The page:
With its oversized ears and elongated snout, the greater bilby looks like a very peculiar species of mouse. In reality, it is a marsupial closely related to the bandicoot, but is larger and has a more carnivorous diet. Bilbies can only be found in arid regions of central Australia, where their population is in decline. The greater bilby’s closest relative, the lesser bilby, went extinct sometime in the 1950s-1960s.
Bilbies make their homes in spiraling burrows that are very difficult for predators to access. They may keep several burrows spread out around their range, using some for sleeping and others for quick escape if necessary. Bilbies are known to use existing burrows time and again; some existing burrows are thought to be over 100 years old.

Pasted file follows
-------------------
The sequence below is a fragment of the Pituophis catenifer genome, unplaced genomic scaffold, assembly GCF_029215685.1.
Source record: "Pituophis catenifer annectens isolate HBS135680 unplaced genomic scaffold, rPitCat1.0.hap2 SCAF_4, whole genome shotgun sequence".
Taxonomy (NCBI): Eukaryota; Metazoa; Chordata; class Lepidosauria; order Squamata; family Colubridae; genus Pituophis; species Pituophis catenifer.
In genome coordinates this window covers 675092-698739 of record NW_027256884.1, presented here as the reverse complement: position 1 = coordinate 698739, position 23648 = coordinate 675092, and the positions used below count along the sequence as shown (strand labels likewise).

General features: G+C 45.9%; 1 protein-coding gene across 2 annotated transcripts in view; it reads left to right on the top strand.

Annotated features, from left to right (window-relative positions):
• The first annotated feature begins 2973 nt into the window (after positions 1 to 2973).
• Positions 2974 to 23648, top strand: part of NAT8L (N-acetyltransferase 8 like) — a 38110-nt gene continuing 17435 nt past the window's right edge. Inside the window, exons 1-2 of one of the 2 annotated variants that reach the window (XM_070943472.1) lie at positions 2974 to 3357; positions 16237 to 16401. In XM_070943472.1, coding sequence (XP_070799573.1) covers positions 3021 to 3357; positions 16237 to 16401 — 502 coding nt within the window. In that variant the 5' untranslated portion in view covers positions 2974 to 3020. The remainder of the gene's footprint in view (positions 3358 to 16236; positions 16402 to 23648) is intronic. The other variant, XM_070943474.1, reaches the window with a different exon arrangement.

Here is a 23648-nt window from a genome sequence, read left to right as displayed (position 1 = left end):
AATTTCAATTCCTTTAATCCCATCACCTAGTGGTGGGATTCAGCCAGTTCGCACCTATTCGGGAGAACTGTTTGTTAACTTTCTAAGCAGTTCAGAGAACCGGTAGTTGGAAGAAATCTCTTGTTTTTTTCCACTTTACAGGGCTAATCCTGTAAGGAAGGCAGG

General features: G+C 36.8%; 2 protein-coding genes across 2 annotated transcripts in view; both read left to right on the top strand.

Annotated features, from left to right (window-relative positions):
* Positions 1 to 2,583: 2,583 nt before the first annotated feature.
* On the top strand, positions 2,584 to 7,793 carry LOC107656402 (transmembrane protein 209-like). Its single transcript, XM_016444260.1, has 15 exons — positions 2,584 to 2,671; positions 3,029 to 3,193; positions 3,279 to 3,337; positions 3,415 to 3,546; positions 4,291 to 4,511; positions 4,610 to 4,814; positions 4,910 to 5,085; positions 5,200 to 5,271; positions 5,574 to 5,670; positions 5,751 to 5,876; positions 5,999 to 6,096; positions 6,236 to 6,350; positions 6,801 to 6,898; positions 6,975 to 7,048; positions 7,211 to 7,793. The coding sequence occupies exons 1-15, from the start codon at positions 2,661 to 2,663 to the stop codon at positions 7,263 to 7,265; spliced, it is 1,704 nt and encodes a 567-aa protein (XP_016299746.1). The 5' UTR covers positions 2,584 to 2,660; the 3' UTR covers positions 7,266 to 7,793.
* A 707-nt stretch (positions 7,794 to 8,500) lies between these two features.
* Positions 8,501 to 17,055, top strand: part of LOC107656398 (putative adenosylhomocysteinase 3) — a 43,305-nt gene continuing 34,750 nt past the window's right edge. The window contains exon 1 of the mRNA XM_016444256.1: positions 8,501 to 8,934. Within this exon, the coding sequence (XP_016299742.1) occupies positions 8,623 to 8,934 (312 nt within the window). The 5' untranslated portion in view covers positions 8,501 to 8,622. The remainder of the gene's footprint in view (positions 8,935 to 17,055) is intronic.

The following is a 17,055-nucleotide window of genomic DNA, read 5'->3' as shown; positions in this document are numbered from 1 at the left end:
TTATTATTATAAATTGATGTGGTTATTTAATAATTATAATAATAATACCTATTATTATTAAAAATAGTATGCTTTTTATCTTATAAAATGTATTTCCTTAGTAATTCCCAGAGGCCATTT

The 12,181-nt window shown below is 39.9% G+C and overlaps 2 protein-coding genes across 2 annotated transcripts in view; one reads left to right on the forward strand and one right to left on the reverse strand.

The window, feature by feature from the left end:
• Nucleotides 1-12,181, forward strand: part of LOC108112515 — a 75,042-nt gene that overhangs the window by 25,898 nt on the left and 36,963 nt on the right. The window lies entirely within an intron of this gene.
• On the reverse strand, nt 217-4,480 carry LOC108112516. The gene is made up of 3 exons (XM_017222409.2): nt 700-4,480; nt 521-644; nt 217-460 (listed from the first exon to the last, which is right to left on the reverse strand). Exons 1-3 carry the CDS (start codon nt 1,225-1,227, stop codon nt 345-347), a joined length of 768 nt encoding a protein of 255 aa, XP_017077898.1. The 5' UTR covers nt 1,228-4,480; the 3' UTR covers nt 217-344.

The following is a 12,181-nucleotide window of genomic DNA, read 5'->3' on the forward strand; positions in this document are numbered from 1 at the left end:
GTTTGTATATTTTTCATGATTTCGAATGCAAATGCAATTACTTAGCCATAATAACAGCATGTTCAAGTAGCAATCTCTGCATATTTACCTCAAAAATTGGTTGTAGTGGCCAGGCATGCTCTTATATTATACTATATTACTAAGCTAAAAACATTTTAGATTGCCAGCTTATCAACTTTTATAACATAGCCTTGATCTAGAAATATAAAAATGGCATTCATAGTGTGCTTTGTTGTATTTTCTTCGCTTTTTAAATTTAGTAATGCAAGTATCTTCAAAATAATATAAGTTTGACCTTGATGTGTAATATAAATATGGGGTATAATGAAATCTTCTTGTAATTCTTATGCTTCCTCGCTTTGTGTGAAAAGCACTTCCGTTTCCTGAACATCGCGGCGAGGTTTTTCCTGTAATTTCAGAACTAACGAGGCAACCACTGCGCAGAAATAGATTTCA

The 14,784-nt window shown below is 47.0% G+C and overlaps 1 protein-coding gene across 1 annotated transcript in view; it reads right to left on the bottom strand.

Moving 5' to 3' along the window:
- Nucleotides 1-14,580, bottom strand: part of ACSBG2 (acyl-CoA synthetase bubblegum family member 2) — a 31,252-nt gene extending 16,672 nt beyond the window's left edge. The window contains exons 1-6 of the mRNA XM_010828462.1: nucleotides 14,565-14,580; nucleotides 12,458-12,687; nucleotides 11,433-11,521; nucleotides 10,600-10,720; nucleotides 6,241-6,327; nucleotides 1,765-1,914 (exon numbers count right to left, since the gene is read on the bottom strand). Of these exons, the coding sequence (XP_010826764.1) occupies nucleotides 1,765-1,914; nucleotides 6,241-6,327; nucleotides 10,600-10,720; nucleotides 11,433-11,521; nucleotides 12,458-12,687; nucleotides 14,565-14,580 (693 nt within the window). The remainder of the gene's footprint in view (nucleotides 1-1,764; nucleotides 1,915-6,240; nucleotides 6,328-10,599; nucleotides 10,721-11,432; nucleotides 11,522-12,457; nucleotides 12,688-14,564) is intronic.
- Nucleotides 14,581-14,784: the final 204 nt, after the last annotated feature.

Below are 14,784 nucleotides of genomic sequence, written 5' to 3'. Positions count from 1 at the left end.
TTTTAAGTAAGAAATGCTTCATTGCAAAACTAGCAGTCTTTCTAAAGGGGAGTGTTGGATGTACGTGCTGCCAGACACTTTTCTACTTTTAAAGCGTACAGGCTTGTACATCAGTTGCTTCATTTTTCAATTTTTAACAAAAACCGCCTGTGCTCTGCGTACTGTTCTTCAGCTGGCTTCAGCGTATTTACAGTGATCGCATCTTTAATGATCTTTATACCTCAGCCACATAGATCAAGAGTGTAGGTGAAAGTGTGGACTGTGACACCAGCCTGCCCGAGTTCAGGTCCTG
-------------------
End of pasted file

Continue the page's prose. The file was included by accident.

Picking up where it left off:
Habitat loss and predation by feral cats have led to the greater bilby being classified as nearly endangered. There is currently an aggressive conservation effort going on in Australia including predator-free sanctuaries and captive breeding programs to hopefully restore this unique species.